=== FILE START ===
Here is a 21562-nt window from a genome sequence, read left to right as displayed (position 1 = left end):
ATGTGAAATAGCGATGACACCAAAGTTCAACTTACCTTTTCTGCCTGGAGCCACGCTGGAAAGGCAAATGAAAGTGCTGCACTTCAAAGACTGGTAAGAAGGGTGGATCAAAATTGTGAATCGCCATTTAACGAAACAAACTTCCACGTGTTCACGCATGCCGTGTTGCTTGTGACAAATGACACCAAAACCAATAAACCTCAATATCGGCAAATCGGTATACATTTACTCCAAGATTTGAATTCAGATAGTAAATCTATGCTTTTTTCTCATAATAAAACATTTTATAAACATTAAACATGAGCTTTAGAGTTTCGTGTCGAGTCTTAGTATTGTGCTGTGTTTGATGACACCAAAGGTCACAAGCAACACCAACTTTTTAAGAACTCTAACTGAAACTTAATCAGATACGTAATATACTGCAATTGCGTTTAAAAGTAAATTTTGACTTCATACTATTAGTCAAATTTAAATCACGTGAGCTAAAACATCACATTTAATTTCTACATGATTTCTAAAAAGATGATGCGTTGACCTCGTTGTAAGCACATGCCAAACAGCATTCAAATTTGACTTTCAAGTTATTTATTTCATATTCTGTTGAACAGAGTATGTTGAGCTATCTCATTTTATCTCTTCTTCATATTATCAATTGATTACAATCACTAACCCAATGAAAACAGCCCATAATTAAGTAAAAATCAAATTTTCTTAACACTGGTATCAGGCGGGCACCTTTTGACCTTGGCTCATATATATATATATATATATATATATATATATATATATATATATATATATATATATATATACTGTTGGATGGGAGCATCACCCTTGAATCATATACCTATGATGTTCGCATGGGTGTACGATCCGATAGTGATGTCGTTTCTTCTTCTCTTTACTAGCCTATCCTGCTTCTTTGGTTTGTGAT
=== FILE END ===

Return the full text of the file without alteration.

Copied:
Here is a 21562-nt window from a genome sequence, read left to right as displayed (position 1 = left end):
ATGTGAAATAGCGATGACACCAAAGTTCAACTTACCTTTTCTGCCTGGAGCCACGCTGGAAAGGCAAATGAAAGTGCTGCACTTCAAAGACTGGTAAGAAGGGTGGATCAAAATTGTGAATCGCCATTTAACGAAACAAACTTCCACGTGTTCACGCATGCCGTGTTGCTTGTGACAAATGACACCAAAACCAATAAACCTCAATATCGGCAAATCGGTATACATTTACTCCAAGATTTGAATTCAGATAGTAAATCTATGCTTTTTTCTCATAATAAAACATTTTATAAACATTAAACATGAGCTTTAGAGTTTCGTGTCGAGTCTTAGTATTGTGCTGTGTTTGATGACACCAAAGGTCACAAGCAACACCAACTTTTTAAGAACTCTAACTGAAACTTAATCAGATACGTAATATACTGCAATTGCGTTTAAAAGTAAATTTTGACTTCATACTATTAGTCAAATTTAAATCACGTGAGCTAAAACATCACATTTAATTTCTACATGATTTCTAAAAAGATGATGCGTTGACCTCGTTGTAAGCACATGCCAAACAGCATTCAAATTTGACTTTCAAGTTATTTATTTCATATTCTGTTGAACAGAGTATGTTGAGCTATCTCATTTTATCTCTTCTTCATATTATCAATTGATTACAATCACTAACCCAATGAAAACAGCCCATAATTAAGTAAAAATCAAATTTTCTTAACACTGGTATCAGGCGGGCACCTTTTGACCTTGGCTCATATATATATATATATATATATATATATATATATATATATATATATATATATATATATATACTGTTGGATGGGAGCATCACCCTTGAATCATATACCTATGATGTTCGCATGGGTGTACGATCCGATAGTGATGTCGTTTCTTCTTCTCTTTACTAGCCTATCCTGCTTCTTTGGTTTGTGAT